The last thing we have to consider is how to populate the data store from the event journal? Another experimental module from Akka Persistence portfolio is of great help here, Akka Persistence Query. Among other features, it provides the ability to query the event journal by persistence identifiers and this is what we are going to do in order to populate data store from the journal. Not a surprise, there would be UserJournal actor responsible for that.

case class InitSchema()

class UserJournal(persistence: ActorRef) extends Actor with ActorLogging {
  def receive = {
    case InitSchema => {
      val journal = PersistenceQuery(context.system)
        .readJournalFor[LeveldbReadJournal](LeveldbReadJournal.Identifier)
      val source = journal.currentPersistenceIds()
      
      implicit val materializer = ActorMaterializer()
      source
        .runForeach { persistenceId => 
          journal.currentEventsByPersistenceId(persistenceId, 0, Long.MaxValue)
            .runForeach { event => 
              event.event match {
                case UserEmailUpdated(id, email) => persistence ! UpdateUser(id, email)
              }
            }
        }
    }
  }
}

Basically, the code is simple enough but let us reiterate a bit on what it does. First thing, we ask the journal about all persistence identifiers it has using currentPersistenceIds method. Secondly, for every persistence identifier we query all the events from the journal. Because there is only one event in our case, UserEmailUpdated, we just directly transform it into data store services UpdateUser message.

Awesome, we are mostly done! The simplest thing at the end is to add another endpoint to UserRoute which returns the list of the existing users by querying the read model.

pathEnd {
  get {
    complete {
      (persistence ? FindAllUsers).mapTo[Try[Vector[User]]] map { 
        case Success(users) => 
          HttpResponse(status = OK, entity = users.toJson.compactPrint)
        case Failure(ex) =>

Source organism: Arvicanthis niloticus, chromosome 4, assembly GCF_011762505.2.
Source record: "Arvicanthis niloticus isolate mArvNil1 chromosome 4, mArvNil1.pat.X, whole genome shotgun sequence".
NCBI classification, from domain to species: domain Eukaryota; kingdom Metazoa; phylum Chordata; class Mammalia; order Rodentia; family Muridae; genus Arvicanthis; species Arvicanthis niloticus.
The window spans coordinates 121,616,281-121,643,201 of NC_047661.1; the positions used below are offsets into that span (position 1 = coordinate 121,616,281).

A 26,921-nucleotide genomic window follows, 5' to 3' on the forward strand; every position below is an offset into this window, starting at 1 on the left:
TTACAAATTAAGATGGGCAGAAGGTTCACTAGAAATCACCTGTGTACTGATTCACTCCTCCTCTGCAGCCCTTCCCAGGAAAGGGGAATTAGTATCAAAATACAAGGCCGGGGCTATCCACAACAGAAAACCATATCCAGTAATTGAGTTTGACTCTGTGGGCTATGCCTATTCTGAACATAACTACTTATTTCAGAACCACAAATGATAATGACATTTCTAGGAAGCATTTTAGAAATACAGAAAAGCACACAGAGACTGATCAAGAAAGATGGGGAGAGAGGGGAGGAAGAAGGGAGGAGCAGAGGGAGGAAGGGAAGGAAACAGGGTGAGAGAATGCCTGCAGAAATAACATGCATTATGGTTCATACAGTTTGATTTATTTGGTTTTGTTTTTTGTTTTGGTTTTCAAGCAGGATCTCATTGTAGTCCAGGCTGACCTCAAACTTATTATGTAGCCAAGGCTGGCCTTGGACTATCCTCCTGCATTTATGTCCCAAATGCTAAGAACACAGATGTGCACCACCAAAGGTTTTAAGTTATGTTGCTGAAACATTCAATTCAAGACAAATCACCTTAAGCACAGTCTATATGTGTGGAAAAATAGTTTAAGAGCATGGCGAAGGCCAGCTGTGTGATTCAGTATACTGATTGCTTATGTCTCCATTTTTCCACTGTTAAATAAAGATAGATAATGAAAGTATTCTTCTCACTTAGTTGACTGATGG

HttpResponse(status = InternalServerError, entity = ex.getMessage)
      }
    }
  }
}

We are ready to give our revamped CQRS sample application a test drive! Once it is up and running, let ensure that our journal and data store are empty.

$ curl -X GET http://localhost:38080/api/v1/users
[]

Make sense, as we haven’t created any users yet. Let us do that by updating two users with different email addresses and querying the read model again.

$ curl -X PUT http://localhost:38080/api/v1/users/123 -d email=a@b.com
Email updated: a@b.com

$ curl -X PUT http://localhost:38080/api/v1/users/124 -d email=a@c.com
Email updated: a@c.com

$ curl -X GET http://localhost:38080/api/v1/users
[
  {"id":"123","email":"a@b.com"},
  {"id":"124","email":"a@c.com"}
]

As expected, this time the result is different and we can see two users are being returned. The moment of truth, let us try to update the email of user with 124 with the one of user with 123.

$ curl -X PUT http://localhost:38080/api/v1/users/123 -d email=a@c.com
Email 'a@c.com' already registered

Teriffic, this is what we wanted! The read (or query) model is very helpful and works just fine. Please notice when we restart the application, the read data store should be repopulated from the journal and return the previously created users:

$ curl -X GET http://localhost:38080/api/v1/users
[
  {"id":"123","email":"a@b.com"},
  {"id":"124","email":"a@c.com"}
]

With this post coming to the end, we are wrapping up the introduction into CQRS architecture. Although one may say many things are left out of scope, I hope the examples presented along our journey were useful to illustrate the idea and CQRS could be an interesting option to consider for your next projects.

  • As always, the complete source code is available on GitHub.

Many thanks to Regis Leray and Esfandiar Amirrahimi, two brilliant developers, for helping out a lot with this series of blog posts.

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Dmytro Semenov
Dmytro Semenov
4 years ago

Any reason i need UserJournal actor to do this stuff?
akka persistence implies one more function
override def receiveRecover: Receive
now when persistent actor recovers from the failure it will replay all events from the the store.
You may handle event RecoveryCompleted when all events has replayed and actor fully recovered from the store.
There are also snapshots out there.
Also what is rationale to have separate actor backed by relational database H2? if you have persistent actor you can keep aggregate in memory, and restore it from leveldb from journal.

Andrey Redko
4 years ago
Reply to  Dmytro Semenov

Hi Dmytro, Thanks a lot for your comment. Yes, there is a reason to have UserJournal actor (however it is not the only option). If you recall, in order to restore the persistent actor state (which also means aggregate’s state), we have to have Persistence Id. When we (re)run the application, there is no user actors (and aggregates) created, we do this along the way by asking Akka to create or locate the actor instance by User Id (which is part of the Persitence Id), depending on REST web API call. At this very moment the respective persistent actor is… Read more »